A few weeks ago, the Association of Corporate Counsel’s 2021 Chief Legal Officer Survey hit the digital presses, drawing on responses from participants in over 20 industries and more than 40 countries. The 62-page report was sponsored by Exterro, and is packed with valuable and insightful input from over 900 CLOs and GCs on topics ranging from reporting lines and staffing levels to the regulatory landscape and looming challenges.
Broadly speaking, it is clear Legal’s influence throughout the business continues to increase. This is evidenced by 30% of responding Legal departments’ intent to to hire more lawyers in 2021, over half of respondents have a reporting line to the board of directors, and 70% of in-house attorneys finding themselves being counseled by executives when it comes making business decisions. These statistics are indicative of growing challenges faced by Legal departments today.
As Exterro CEO Bobby Balachandran said, “The 2021 CLO Survey confirms what we see every day in the organizations with whom we work—that converging market forces in legal operations, privacy, compliance and cybersecurity response are driving an evolution of the role of the CLO.”
When looking at the results holistically, it becomes clear that companies with less annual revenue than their peers have a clear path toward more efficient processes, savings, and decreased corporate risk. Here are some questions legal leaders can ask themselves.
How many legal operations professionals are in your department?
Legal project management was left out of process optimization until relatively recently. However, that tide continues to turn as this year’s ACC CLO Report found that 80% of all participating respondents representing organizations with $3B or more in annual revenue employ at least one legal operations professional.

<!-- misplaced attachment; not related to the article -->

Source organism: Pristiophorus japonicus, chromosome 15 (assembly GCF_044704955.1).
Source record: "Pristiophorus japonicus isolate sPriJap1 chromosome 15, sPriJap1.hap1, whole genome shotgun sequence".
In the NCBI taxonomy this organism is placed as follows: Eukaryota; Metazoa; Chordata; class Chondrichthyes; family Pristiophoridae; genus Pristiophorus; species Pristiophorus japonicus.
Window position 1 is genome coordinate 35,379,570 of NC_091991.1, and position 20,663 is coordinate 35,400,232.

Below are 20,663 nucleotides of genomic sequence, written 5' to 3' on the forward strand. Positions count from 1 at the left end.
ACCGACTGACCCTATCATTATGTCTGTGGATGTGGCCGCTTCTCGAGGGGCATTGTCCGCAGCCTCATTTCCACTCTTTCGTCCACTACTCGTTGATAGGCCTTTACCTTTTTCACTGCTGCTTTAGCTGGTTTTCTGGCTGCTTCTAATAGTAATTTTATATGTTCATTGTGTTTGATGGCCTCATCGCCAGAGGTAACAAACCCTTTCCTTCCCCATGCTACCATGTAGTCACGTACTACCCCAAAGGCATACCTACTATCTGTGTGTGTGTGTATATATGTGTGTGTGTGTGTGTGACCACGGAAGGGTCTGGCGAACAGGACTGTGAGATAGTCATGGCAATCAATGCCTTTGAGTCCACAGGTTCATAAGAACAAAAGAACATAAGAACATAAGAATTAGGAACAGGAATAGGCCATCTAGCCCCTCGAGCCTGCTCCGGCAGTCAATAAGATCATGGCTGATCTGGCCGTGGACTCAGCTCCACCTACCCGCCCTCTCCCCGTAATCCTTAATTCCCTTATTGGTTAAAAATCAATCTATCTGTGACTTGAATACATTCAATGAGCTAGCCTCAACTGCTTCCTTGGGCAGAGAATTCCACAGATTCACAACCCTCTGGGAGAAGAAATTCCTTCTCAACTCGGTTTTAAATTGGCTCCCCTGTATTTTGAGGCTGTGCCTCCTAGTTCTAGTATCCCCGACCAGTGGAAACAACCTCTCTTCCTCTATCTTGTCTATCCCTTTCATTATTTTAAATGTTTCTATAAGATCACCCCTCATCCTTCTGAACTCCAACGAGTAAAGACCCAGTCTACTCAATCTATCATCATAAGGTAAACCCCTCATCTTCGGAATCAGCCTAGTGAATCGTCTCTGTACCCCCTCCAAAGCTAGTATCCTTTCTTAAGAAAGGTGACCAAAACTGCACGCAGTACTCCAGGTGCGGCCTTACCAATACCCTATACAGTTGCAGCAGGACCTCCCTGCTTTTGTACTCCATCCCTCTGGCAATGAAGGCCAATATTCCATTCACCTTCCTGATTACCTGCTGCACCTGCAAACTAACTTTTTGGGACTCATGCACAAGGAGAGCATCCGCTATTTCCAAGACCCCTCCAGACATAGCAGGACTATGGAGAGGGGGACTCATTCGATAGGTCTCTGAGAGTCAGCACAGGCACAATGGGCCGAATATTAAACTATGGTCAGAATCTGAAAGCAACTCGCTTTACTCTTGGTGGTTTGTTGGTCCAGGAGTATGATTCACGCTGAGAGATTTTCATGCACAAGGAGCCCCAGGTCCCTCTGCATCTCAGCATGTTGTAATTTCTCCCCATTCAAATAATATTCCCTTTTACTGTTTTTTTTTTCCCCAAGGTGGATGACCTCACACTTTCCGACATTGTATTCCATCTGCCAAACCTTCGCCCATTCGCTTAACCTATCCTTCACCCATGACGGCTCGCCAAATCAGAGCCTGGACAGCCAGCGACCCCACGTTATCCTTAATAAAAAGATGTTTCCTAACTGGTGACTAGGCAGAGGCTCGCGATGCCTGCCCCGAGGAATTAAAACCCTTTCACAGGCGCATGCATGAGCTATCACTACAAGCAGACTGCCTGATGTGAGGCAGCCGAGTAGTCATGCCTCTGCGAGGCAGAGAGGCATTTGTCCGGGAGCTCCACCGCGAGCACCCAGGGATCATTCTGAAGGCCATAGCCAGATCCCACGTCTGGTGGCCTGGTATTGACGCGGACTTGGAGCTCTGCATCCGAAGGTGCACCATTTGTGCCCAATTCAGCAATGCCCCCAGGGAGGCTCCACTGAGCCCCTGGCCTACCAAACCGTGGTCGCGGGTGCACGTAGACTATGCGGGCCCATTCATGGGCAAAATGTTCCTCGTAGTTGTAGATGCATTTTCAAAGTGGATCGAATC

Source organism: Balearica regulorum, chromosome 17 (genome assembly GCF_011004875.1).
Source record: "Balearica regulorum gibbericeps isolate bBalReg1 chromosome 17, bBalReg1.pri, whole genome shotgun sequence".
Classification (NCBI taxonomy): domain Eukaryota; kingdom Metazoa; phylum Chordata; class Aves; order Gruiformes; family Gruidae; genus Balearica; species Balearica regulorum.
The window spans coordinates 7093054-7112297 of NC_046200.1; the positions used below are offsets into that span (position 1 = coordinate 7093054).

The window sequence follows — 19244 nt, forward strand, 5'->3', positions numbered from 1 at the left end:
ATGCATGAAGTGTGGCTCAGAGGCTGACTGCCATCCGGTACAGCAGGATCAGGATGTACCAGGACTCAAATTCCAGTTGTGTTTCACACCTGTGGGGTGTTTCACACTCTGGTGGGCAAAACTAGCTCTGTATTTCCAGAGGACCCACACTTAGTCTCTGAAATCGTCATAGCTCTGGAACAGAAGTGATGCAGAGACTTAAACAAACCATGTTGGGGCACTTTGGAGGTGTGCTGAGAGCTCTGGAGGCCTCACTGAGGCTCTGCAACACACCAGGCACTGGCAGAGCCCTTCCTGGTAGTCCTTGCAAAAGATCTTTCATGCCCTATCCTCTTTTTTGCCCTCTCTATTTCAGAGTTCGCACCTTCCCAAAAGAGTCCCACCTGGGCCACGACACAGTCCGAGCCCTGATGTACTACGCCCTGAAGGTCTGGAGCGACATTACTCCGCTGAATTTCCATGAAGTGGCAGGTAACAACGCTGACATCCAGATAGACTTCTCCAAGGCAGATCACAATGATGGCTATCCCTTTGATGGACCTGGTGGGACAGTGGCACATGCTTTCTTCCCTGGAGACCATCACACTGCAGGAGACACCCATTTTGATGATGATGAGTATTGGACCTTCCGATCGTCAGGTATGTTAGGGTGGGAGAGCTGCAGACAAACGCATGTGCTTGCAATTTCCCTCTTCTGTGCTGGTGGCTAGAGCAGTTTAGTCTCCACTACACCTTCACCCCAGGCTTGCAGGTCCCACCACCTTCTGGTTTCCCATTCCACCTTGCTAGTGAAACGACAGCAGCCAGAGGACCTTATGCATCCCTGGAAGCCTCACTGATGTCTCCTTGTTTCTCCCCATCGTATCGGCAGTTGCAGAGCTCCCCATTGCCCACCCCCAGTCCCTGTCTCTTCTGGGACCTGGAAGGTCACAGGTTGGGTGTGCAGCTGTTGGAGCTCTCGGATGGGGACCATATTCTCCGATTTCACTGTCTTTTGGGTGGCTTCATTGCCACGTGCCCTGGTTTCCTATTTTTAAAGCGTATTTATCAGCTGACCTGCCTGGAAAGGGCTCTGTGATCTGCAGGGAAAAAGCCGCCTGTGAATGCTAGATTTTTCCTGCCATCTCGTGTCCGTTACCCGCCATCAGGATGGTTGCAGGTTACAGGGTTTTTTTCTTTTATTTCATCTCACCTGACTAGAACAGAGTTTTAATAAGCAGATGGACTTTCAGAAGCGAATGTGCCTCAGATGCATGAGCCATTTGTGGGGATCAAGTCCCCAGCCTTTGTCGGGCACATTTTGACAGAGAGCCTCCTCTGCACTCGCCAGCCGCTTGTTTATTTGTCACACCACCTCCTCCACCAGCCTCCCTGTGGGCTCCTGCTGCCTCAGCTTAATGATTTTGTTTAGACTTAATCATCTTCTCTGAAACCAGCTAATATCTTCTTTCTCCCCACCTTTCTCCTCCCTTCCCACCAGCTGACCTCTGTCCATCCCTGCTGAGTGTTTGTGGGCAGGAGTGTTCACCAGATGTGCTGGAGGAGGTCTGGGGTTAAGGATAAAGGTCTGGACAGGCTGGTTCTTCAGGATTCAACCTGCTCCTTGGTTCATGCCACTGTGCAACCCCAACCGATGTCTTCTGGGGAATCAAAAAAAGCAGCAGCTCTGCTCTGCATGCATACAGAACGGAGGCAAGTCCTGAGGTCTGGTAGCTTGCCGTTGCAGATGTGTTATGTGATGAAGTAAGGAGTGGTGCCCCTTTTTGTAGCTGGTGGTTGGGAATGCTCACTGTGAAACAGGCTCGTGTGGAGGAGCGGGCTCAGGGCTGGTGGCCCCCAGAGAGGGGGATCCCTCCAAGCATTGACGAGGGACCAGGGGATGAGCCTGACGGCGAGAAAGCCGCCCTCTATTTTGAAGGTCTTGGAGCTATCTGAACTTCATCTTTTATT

On the other hand, just 51% of organizations with under $100M in annual revenue reported having a role dedicated to legal operations. That means that a sizable portion of companies still stand to benefit from investing in building out a legal operations role and taking a hard look at existing legal project management processes. With a growing impetus for Legal to eke out savings, departments of all sizes can find tangible savings in bringing more processes in-house, while also decreasing risk by reducing sharing of sensitive data.
What growing issues are on your mind?
Fourteen issues were presented to CLO participants, and they were asked to rank their importance on a scale of one (very low importance) to 10 (very high importance). The three areas Legal leaders are most concerned about are Cybersecurity, Regulation/ Compliance, and Data Privacy. These rankings comport with recent increases in high profile cyber-attacks, greater scrutiny from governmental bodies regarding handling of data like PII, and growing consumer rights such as the strengthening of CCPA with the passage of CPRA.
That these three areas are all simultaneously top of mind for CLOs indicate a demand for higher levels of preparedness for incident response, agility in the face of growing regulatory requirements, and the ability to coordinate minimization of data risk across the organization.
Do you have a comprehensive data management strategy?
The ACC CLO report found that 65% of companies with $3B+ annual revenue have implemented a comprehensive data management strategy, whereas just 58% of organizations under $100M in annual revenue have one. As those organizations with smaller legal departments continue to grow—and regulations in parallel—the importance of taking a holistic approach to data management becomes imperative.
Leveraging a data management strategy that spans geographies and departments can mean massive cost savings in the short and long term. With the proliferation of collaboration applications, data continues to grow, and with the passage of CPRA, following a data retention schedule will soon no longer be a best practice, but will rather a requirement. Savings in destruction of redundant, obsolete, and trivial data can be realized nearly immediately.